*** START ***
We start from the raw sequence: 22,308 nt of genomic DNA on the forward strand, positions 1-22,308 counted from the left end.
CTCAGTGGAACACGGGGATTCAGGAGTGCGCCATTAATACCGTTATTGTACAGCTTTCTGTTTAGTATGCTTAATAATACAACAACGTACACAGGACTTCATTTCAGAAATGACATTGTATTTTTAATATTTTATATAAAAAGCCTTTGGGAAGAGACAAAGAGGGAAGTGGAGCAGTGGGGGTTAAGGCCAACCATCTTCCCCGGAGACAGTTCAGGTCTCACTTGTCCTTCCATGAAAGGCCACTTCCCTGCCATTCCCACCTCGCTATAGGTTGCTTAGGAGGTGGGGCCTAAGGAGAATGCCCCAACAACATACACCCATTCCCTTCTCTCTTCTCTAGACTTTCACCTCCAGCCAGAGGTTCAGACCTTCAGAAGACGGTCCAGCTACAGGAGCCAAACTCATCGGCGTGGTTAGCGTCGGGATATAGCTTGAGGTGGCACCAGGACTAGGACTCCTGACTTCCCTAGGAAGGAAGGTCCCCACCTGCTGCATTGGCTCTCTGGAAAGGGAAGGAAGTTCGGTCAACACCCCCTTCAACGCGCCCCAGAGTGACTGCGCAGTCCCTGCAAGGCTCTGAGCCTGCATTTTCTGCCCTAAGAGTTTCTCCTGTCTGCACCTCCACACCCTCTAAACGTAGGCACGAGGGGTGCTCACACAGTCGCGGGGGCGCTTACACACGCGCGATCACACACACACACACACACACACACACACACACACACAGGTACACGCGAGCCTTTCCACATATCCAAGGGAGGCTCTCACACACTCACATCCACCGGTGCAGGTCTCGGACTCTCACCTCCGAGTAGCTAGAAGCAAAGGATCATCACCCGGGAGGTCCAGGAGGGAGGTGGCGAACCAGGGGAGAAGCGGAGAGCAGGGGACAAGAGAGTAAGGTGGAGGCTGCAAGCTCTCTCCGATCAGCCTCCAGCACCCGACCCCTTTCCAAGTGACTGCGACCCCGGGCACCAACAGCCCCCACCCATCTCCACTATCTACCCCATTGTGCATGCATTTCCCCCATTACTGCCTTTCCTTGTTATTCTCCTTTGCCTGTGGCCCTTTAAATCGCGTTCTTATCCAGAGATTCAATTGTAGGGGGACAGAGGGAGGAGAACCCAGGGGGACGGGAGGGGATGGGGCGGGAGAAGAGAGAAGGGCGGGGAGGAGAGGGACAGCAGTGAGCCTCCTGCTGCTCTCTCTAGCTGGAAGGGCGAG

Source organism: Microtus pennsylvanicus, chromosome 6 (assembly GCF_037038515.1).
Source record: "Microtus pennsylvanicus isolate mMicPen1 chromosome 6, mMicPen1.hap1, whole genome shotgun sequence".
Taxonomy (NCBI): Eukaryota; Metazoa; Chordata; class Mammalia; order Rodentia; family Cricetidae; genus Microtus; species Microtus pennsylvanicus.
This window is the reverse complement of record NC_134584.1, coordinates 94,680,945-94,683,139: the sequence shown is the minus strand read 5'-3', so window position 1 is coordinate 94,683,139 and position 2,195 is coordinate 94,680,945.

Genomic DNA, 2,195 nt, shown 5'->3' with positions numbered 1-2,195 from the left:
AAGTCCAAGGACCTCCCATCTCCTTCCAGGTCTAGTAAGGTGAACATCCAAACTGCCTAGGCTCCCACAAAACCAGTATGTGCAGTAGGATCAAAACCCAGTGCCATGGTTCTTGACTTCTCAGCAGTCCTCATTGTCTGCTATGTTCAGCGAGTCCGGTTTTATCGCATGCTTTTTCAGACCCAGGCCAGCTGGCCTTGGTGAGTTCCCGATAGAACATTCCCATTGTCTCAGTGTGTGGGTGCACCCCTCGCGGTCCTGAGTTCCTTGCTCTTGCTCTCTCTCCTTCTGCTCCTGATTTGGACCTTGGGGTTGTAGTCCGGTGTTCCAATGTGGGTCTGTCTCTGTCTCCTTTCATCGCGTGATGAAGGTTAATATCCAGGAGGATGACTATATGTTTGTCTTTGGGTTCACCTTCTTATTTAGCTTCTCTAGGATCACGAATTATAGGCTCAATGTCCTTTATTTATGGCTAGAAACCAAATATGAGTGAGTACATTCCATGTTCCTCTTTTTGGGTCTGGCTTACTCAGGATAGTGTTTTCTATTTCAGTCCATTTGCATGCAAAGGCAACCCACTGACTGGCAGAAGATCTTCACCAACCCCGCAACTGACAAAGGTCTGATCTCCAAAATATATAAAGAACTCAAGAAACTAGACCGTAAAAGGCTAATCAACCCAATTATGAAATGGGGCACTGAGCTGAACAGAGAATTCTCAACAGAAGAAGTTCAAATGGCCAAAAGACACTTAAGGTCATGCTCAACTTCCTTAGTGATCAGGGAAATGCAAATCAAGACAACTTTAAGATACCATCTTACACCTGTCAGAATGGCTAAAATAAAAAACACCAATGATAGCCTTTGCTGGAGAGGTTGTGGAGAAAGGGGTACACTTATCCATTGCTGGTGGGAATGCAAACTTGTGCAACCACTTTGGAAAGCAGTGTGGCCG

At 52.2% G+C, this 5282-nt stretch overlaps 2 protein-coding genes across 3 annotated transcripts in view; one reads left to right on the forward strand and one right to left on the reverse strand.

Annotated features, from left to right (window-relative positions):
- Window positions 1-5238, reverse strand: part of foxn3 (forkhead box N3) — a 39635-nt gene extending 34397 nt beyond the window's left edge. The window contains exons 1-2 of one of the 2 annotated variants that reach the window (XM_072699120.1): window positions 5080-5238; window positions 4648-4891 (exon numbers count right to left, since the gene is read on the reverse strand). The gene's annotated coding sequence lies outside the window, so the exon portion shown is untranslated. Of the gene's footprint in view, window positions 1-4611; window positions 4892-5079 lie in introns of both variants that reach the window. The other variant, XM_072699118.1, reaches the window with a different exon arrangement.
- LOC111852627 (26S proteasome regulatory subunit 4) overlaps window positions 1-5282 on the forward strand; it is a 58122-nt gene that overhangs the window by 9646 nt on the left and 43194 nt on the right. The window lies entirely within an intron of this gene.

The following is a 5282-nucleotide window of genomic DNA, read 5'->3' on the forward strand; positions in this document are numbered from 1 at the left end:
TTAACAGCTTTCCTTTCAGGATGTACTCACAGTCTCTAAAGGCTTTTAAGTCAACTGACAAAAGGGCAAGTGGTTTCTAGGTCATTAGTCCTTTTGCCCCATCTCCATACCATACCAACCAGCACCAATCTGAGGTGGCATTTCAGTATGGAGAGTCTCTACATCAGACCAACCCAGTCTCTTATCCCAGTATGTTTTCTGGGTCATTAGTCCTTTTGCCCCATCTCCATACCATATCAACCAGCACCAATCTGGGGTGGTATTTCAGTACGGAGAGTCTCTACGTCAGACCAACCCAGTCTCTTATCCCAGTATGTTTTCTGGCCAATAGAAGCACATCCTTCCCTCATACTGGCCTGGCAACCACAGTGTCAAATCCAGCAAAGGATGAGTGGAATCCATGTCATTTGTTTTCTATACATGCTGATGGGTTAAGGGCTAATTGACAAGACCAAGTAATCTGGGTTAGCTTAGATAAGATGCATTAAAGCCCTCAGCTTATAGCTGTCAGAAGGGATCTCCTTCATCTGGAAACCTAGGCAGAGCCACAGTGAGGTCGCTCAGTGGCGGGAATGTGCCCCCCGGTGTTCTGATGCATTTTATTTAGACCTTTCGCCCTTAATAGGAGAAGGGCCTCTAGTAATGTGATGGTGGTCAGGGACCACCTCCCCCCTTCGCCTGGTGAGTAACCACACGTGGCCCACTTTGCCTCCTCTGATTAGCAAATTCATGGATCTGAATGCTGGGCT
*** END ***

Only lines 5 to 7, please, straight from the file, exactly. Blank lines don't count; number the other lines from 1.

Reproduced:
Taxonomy (NCBI): Eukaryota; Metazoa; Chordata; class Mammalia; order Rodentia; family Cricetidae; genus Microtus; species Microtus pennsylvanicus.
This window is the reverse complement of record NC_134584.1, coordinates 94,680,945-94,683,139: the sequence shown is the minus strand read 5'-3', so window position 1 is coordinate 94,683,139 and position 2,195 is coordinate 94,680,945.

Genomic DNA, 2,195 nt, shown 5'->3' with positions numbered 1-2,195 from the left: